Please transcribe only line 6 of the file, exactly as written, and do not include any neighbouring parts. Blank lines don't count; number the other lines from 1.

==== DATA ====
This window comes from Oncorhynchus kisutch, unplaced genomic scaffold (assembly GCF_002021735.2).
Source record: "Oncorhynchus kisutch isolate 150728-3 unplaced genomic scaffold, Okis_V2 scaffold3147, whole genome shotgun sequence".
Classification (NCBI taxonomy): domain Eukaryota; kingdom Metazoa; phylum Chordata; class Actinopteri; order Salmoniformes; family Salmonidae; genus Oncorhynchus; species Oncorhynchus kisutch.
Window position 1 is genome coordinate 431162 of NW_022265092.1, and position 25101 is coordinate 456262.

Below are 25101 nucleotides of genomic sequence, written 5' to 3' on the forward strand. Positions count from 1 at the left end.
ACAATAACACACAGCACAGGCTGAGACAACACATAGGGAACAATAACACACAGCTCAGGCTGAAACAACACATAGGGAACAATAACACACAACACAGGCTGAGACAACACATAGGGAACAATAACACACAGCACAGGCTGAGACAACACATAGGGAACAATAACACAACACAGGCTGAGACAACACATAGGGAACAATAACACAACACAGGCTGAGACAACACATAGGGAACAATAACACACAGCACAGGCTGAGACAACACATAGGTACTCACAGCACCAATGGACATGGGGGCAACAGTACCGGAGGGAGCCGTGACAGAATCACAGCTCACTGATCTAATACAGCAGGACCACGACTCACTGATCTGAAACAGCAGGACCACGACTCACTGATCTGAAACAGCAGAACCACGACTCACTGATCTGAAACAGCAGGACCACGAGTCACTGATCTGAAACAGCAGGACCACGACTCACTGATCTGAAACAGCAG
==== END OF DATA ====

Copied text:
ACAATAACACACAGCACAGGCTGAGACAACACATAGGGAACAATAACACACAGCTCAGGCTGAAACAACACATAGGGAACAATAACACACAACACAGGCTGAGACAACACATAGGGAACAATAACACACAGCACAGGCTGAGACAACACATAGGGAACAATAACACAACACAGGCTGAGACAACACATAGGGAACAATAACACAACACAGGCTGAGACAACACATAGGGAACAATAACACACAGCACAGGCTGAGACAACACATAGGTACTCACAGCACCAATGGACATGGGGGCAACAGTACCGGAGGGAGCCGTGACAGAATCACAGCTCACTGATCTAATACAGCAGGACCACGACTCACTGATCTGAAACAGCAGGACCACGACTCACTGATCTGAAACAGCAGAACCACGACTCACTGATCTGAAACAGCAGGACCACGAGTCACTGATCTGAAACAGCAGGACCACGACTCACTGATCTGAAACAGCAG